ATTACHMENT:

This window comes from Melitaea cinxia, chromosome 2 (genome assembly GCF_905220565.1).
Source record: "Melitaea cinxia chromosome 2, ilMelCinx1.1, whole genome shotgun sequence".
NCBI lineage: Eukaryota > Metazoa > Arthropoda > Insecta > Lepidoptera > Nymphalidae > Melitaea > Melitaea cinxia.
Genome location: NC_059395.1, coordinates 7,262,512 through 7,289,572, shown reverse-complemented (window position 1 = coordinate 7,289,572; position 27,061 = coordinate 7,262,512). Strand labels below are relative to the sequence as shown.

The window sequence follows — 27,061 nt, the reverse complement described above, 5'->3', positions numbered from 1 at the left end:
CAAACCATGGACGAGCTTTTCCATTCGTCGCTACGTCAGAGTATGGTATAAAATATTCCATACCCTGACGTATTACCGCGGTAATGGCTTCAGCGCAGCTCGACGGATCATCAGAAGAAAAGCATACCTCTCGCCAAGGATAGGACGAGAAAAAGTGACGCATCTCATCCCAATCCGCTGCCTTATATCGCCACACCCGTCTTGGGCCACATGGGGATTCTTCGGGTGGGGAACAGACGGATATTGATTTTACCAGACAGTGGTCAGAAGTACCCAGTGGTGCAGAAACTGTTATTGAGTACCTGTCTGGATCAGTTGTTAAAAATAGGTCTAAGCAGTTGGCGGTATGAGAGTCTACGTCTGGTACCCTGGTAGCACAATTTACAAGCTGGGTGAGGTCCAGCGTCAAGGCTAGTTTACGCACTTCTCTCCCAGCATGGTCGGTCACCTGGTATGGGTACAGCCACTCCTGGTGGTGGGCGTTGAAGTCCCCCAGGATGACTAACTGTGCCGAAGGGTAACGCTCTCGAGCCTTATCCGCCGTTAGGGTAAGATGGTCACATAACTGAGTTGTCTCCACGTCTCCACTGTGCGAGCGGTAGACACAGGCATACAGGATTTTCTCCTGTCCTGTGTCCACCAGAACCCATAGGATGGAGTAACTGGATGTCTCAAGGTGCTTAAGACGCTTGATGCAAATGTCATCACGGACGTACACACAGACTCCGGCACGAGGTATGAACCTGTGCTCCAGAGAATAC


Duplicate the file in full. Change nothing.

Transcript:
This window comes from Melitaea cinxia, chromosome 2 (genome assembly GCF_905220565.1).
Source record: "Melitaea cinxia chromosome 2, ilMelCinx1.1, whole genome shotgun sequence".
NCBI lineage: Eukaryota > Metazoa > Arthropoda > Insecta > Lepidoptera > Nymphalidae > Melitaea > Melitaea cinxia.
Genome location: NC_059395.1, coordinates 7,262,512 through 7,289,572, shown reverse-complemented (window position 1 = coordinate 7,289,572; position 27,061 = coordinate 7,262,512). Strand labels below are relative to the sequence as shown.

The window sequence follows — 27,061 nt, the reverse complement described above, 5'->3', positions numbered from 1 at the left end:
CAAACCATGGACGAGCTTTTCCATTCGTCGCTACGTCAGAGTATGGTATAAAATATTCCATACCCTGACGTATTACCGCGGTAATGGCTTCAGCGCAGCTCGACGGATCATCAGAAGAAAAGCATACCTCTCGCCAAGGATAGGACGAGAAAAAGTGACGCATCTCATCCCAATCCGCTGCCTTATATCGCCACACCCGTCTTGGGCCACATGGGGATTCTTCGGGTGGGGAACAGACGGATATTGATTTTACCAGACAGTGGTCAGAAGTACCCAGTGGTGCAGAAACTGTTATTGAGTACCTGTCTGGATCAGTTGTTAAAAATAGGTCTAAGCAGTTGGCGGTATGAGAGTCTACGTCTGGTACCCTGGTAGCACAATTTACAAGCTGGGTGAGGTCCAGCGTCAAGGCTAGTTTACGCACTTCTCTCCCAGCATGGTCGGTCACCTGGTATGGGTACAGCCACTCCTGGTGGTGGGCGTTGAAGTCCCCCAGGATGACTAACTGTGCCGAAGGGTAACGCTCTCGAGCCTTATCCGCCGTTAGGGTAAGATGGTCACATAACTGAGTTGTCTCCACGTCTCCACTGTGCGAGCGGTAGACACAGGCATACAGGATTTTCTCCTGTCCTGTGTCCACCAGAACCCATAGGATGGAGTAACTGGATGTCTCAAGGTGCTTAAGACGCTTGATGCAAATGTCATCACGGACGTACACACAGACTCCGGCACGAGGTATGAACCTGTGCTCCAGAGAATAC